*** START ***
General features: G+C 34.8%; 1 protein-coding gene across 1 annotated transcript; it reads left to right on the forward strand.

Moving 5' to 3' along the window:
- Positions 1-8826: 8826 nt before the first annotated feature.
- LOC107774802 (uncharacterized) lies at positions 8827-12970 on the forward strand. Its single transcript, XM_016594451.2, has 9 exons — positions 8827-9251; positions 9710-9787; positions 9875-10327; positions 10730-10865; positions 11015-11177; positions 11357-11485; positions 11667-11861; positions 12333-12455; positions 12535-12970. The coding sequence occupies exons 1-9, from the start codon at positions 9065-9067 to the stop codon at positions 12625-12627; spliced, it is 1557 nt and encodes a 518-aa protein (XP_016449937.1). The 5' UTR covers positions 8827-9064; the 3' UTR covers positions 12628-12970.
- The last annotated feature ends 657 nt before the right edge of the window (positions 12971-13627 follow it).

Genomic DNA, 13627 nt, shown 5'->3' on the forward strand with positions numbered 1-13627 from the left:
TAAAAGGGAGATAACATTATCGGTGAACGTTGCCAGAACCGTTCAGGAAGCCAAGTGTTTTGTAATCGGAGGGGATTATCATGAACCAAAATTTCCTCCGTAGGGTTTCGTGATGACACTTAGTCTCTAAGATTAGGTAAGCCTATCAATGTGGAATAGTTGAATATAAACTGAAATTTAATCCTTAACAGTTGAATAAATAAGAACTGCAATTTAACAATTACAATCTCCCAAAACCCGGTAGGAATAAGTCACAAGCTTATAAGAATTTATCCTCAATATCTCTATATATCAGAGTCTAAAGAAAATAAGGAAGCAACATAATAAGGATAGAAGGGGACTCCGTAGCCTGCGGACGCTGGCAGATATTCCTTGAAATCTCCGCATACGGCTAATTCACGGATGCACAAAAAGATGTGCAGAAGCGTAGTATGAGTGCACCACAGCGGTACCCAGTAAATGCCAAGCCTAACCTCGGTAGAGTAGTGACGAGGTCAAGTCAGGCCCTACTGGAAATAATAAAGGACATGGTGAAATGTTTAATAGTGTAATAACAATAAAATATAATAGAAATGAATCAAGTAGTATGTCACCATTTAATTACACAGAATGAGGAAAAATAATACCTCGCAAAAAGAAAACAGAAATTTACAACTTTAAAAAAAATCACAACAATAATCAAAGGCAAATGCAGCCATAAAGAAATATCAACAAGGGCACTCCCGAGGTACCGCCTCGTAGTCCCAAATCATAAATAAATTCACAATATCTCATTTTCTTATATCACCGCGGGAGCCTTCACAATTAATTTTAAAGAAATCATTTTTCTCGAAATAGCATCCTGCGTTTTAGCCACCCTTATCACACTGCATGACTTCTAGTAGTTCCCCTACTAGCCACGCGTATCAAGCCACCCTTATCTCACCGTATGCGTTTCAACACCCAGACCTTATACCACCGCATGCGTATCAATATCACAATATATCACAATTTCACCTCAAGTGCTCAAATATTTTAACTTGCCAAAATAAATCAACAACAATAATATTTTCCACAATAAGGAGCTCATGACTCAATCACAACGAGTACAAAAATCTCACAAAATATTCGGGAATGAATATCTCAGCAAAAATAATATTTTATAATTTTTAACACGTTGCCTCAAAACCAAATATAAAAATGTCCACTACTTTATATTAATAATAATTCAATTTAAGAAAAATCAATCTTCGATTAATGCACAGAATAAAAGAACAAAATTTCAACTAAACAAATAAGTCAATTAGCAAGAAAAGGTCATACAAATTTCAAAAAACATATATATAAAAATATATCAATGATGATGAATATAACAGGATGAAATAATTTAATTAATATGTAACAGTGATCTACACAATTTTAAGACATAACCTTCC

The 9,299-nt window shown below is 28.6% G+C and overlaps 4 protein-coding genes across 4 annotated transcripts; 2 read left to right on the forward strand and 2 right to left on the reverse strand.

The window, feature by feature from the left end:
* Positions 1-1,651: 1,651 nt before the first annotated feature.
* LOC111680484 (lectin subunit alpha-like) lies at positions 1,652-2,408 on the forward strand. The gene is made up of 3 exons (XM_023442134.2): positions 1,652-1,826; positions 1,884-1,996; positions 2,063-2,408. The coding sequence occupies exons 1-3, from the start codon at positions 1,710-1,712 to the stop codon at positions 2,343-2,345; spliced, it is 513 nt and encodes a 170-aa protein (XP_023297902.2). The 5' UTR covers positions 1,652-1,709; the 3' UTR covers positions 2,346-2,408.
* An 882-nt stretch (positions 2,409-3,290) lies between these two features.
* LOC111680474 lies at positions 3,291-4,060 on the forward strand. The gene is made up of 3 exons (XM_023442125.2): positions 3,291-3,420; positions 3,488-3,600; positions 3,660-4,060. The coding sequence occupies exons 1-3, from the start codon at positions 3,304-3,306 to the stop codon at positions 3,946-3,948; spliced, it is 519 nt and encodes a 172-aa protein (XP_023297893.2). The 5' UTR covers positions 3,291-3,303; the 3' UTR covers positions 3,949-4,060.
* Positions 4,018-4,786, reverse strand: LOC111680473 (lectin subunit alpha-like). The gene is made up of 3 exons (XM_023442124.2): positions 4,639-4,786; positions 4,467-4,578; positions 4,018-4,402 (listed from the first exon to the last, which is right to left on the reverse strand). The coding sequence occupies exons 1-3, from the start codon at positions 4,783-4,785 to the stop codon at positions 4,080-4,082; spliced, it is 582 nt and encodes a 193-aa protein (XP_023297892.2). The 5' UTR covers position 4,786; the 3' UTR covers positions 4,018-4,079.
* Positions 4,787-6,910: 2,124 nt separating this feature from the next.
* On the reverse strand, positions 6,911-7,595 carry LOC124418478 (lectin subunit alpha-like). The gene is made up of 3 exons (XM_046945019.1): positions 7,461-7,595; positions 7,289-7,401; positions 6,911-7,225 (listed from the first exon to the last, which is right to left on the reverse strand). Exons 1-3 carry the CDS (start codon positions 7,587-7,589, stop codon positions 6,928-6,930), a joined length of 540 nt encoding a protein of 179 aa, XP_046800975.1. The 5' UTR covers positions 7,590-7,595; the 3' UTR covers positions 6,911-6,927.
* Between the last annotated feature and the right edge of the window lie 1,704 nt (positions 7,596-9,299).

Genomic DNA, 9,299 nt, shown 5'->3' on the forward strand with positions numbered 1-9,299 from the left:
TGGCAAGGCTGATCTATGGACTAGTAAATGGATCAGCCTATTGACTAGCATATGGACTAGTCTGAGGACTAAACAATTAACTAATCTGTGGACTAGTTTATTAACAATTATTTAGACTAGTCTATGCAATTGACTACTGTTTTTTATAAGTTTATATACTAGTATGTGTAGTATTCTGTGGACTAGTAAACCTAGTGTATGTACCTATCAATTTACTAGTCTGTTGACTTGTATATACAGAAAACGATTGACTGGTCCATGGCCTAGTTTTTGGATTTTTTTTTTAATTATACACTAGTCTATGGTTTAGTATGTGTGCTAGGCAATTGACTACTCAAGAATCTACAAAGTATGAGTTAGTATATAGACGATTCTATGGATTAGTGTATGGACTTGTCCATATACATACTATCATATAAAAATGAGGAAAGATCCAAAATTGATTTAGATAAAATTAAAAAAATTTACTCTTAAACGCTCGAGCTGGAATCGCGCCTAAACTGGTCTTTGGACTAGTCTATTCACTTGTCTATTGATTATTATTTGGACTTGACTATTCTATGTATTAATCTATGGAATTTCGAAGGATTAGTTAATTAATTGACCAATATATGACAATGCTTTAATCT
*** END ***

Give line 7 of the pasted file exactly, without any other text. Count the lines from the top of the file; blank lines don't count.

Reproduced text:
TAAAAGGGAGATAACATTATCGGTGAACGTTGCCAGAACCGTTCAGGAAGCCAAGTGTTTTGTAATCGGAGGGGATTATCATGAACCAAAATTTCCTCCGTAGGGTTTCGTGATGACACTTAGTCTCTAAGATTAGGTAAGCCTATCAATGTGGAATAGTTGAATATAAACTGAAATTTAATCCTTAACAGTTGAATAAATAAGAACTGCAATTTAACAATTACAATCTCCCAAAACCCGGTAGGAATAAGTCACAAGCTTATAAGAATTTATCCTCAATATCTCTATATATCAGAGTCTAAAGAAAATAAGGAAGCAACATAATAAGGATAGAAGGGGACTCCGTAGCCTGCGGACGCTGGCAGATATTCCTTGAAATCTCCGCATACGGCTAATTCACGGATGCACAAAAAGATGTGCAGAAGCGTAGTATGAGTGCACCACAGCGGTACCCAGTAAATGCCAAGCCTAACCTCGGTAGAGTAGTGACGAGGTCAAGTCAGGCCCTACTGGAAATAATAAAGGACATGGTGAAATGTTTAATAGTGTAATAACAATAAAATATAATAGAAATGAATCAAGTAGTATGTCACCATTTAATTACACAGAATGAGGAAAAATAATACCTCGCAAAAAGAAAACAGAAATTTACAACTTTAAAAAAAATCACAACAATAATCAAAGGCAAATGCAGCCATAAAGAAATATCAACAAGGGCACTCCCGAGGTACCGCCTCGTAGTCCCAAATCATAAATAAATTCACAATATCTCATTTTCTTATATCACCGCGGGAGCCTTCACAATTAATTTTAAAGAAATCATTTTTCTCGAAATAGCATCCTGCGTTTTAGCCACCCTTATCACACTGCATGACTTCTAGTAGTTCCCCTACTAGCCACGCGTATCAAGCCACCCTTATCTCACCGTATGCGTTTCAACACCCAGACCTTATACCACCGCATGCGTATCAATATCACAATATATCACAATTTCACCTCAAGTGCTCAAATATTTTAACTTGCCAAAATAAATCAACAACAATAATATTTTCCACAATAAGGAGCTCATGACTCAATCACAACGAGTACAAAAATCTCACAAAATATTCGGGAATGAATATCTCAGCAAAAATAATATTTTATAATTTTTAACACGTTGCCTCAAAACCAAATATAAAAATGTCCACTACTTTATATTAATAATAATTCAATTTAAGAAAAATCAATCTTCGATTAATGCACAGAATAAAAGAACAAAATTTCAACTAAACAAATAAGTCAATTAGCAAGAAAAGGTCATACAAATTTCAAAAAACATATATATAAAAATATATCAATGATGATGAATATAACAGGATGAAATAATTTAATTAATATGTAACAGTGATCTACACAATTTTAAGACATAACCTTCC